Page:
Tuesday, May 18, 2010

Law Professor Kris Kobach on Arizona's Immigration Law

I meant to post on Kris Kobach last week, when the Los Angeles Times reported on him, "A voice for Arizona's immigration law: Law professor Kris Kobach is a popular defender of the state's strict new immigration law, which he helped write. Both the law and Kobach are targets of public outcry."

And now, from last night on Greta's, "
The Man Behind Arizona's Immigration Law":

Also, at Washington Post, "Memo from 2002 could complicate challenge of Arizona immigration law" (via Memeorandum):
In the legal battle over Arizona's new immigration law, an ironic subtext has emerged: whether a Bush-era legal opinion complicates a potential Obama administration lawsuit against Arizona.

The document, written in 2002 by the Justice Department's Office of Legal Counsel, concluded that state police officers have "inherent power" to arrest undocumented immigrants for violating federal law. It was issued by Jay S. Bybee, who also helped write controversial memos from the same era that sanctioned harsh interrogation of terrorism suspects.

The author of the Arizona law -- which has drawn strong opposition from top Obama administration officials -- has cited the authority granted in the 2002 memo as a basis for the legislation. The Obama administration has not withdrawn the memo, and some backers of the Arizona law said Monday that because it remains in place, a Justice Department lawsuit against Arizona would be awkward at best.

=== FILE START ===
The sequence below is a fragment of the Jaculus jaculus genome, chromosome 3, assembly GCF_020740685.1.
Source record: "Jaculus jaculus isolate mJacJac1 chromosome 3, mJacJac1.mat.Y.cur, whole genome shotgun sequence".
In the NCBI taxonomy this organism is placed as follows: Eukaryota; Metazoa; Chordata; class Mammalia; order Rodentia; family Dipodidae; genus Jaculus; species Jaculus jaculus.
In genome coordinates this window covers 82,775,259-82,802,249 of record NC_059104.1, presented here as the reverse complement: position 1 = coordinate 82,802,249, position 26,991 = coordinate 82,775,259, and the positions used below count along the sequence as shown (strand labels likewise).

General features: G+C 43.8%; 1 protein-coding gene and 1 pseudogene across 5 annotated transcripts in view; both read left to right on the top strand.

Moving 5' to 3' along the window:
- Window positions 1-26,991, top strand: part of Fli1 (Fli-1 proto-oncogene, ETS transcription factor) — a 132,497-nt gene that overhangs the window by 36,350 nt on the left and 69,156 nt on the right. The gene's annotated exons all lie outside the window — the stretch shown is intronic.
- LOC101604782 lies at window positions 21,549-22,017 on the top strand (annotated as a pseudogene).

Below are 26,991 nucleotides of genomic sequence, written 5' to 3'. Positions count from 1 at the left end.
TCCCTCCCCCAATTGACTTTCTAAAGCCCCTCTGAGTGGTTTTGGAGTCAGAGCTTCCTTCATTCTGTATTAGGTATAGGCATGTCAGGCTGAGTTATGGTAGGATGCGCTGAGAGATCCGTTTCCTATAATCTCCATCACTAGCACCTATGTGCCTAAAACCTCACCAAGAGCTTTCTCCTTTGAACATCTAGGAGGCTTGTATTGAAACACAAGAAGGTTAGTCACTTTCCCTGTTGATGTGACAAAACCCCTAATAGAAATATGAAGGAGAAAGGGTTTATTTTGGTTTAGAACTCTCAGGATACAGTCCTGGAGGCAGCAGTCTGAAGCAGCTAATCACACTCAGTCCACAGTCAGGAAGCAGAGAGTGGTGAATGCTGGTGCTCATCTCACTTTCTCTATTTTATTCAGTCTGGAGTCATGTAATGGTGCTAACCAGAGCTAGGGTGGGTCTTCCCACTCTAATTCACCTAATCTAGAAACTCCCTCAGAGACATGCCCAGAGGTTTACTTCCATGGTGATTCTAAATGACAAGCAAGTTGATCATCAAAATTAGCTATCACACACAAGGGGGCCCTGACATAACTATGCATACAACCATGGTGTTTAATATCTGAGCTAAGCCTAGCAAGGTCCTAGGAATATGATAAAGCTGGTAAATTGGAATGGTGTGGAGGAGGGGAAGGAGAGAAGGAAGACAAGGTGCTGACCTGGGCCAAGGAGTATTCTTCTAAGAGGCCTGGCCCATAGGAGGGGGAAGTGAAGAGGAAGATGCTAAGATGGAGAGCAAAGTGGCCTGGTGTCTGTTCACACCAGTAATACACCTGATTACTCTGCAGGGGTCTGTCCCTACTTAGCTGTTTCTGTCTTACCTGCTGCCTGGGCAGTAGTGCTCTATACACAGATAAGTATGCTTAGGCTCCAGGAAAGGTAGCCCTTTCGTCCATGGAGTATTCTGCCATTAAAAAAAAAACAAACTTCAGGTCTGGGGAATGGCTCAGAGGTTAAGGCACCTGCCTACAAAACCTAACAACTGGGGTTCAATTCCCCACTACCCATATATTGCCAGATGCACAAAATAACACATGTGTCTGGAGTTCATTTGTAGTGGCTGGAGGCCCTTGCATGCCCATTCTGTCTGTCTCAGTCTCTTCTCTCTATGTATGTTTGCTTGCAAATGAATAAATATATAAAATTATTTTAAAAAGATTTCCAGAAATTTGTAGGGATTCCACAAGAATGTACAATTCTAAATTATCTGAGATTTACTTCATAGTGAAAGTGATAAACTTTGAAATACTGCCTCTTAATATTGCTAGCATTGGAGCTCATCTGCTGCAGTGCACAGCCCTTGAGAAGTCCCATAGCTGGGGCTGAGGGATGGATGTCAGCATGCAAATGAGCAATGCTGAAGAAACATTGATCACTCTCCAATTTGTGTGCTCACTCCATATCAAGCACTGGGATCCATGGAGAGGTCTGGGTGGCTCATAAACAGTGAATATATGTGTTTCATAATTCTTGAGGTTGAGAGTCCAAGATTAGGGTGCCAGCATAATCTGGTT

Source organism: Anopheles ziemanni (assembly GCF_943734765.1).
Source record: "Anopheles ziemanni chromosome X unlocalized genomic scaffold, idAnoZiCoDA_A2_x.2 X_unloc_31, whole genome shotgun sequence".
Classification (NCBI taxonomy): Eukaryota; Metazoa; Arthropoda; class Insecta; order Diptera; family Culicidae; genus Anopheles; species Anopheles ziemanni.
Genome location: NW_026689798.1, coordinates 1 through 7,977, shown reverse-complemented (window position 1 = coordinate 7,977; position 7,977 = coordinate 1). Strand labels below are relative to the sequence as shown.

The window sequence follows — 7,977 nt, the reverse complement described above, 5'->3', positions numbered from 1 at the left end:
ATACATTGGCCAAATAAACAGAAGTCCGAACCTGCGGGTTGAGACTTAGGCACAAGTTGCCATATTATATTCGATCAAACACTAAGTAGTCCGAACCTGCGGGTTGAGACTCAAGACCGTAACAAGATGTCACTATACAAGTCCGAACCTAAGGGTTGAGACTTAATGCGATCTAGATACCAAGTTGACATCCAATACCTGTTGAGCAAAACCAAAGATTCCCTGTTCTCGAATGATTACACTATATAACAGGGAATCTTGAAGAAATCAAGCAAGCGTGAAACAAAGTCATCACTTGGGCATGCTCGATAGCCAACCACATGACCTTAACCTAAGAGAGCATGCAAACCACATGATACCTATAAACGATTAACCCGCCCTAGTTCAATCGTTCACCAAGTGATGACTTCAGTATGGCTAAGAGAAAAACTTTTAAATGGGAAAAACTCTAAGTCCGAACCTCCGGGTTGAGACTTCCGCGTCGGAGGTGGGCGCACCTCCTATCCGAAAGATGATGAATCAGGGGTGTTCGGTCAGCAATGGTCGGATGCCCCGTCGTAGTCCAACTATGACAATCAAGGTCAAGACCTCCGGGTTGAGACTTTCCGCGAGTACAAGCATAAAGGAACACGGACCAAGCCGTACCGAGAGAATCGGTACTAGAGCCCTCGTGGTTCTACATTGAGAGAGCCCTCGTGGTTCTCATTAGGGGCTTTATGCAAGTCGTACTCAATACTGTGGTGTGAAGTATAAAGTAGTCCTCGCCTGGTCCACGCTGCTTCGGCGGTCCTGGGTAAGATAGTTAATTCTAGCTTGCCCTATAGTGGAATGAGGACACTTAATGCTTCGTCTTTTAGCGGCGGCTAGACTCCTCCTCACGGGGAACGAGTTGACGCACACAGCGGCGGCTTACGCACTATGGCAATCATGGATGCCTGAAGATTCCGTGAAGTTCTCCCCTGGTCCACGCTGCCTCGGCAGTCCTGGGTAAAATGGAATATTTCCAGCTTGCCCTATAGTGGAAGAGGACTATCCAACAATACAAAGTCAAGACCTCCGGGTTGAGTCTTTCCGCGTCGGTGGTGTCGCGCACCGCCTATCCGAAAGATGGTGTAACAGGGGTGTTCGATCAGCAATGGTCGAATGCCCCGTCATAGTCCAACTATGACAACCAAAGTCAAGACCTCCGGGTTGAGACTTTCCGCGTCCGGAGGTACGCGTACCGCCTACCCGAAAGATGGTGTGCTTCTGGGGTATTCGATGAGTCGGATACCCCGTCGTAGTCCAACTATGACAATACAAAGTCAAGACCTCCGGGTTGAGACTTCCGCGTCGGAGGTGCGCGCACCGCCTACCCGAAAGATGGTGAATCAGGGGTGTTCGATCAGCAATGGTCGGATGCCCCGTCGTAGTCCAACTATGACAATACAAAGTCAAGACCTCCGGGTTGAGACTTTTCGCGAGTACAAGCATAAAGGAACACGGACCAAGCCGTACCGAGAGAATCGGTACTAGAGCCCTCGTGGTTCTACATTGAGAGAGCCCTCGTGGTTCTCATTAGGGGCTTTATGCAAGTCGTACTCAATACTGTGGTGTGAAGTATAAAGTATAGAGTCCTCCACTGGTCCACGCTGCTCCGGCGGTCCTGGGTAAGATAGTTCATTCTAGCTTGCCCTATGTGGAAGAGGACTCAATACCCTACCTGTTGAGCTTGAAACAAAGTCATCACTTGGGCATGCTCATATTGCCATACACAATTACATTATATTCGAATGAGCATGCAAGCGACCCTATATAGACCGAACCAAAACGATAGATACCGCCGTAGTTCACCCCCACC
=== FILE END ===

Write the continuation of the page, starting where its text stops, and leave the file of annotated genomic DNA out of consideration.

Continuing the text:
"The Justice Department's official position as of now is that local law enforcement has the inherent authority to enforce federal immigration law," said Robert Driscoll, a former Justice Department Civil Rights Division official in the George W. Bush administration who represents an Arizona sheriff known for aggressive immigration enforcement. "How can you blame someone for exercising authority that the department says they have?"

The Arizona law, signed by Gov. Jan Brewer (R) last month, makes the "willful failure" to carry immigration documents a crime and empowers police to question anyone if authorities have a "reasonable suspicion" the person is an illegal immigrant. It has drawn words of condemnation from President Obama and intense opposition from civil rights groups, who on Monday filed what they said was the fifth federal lawsuit over the legislation.

Attorney General Eric H. Holder Jr. has said the department is considering a lawsuit against Arizona, and Civil Rights Division lawyers have been studying the law and consulting with some civil rights groups.
RELATED: At Legal Insurrection, "Leadership by the Wilfully Ignorant."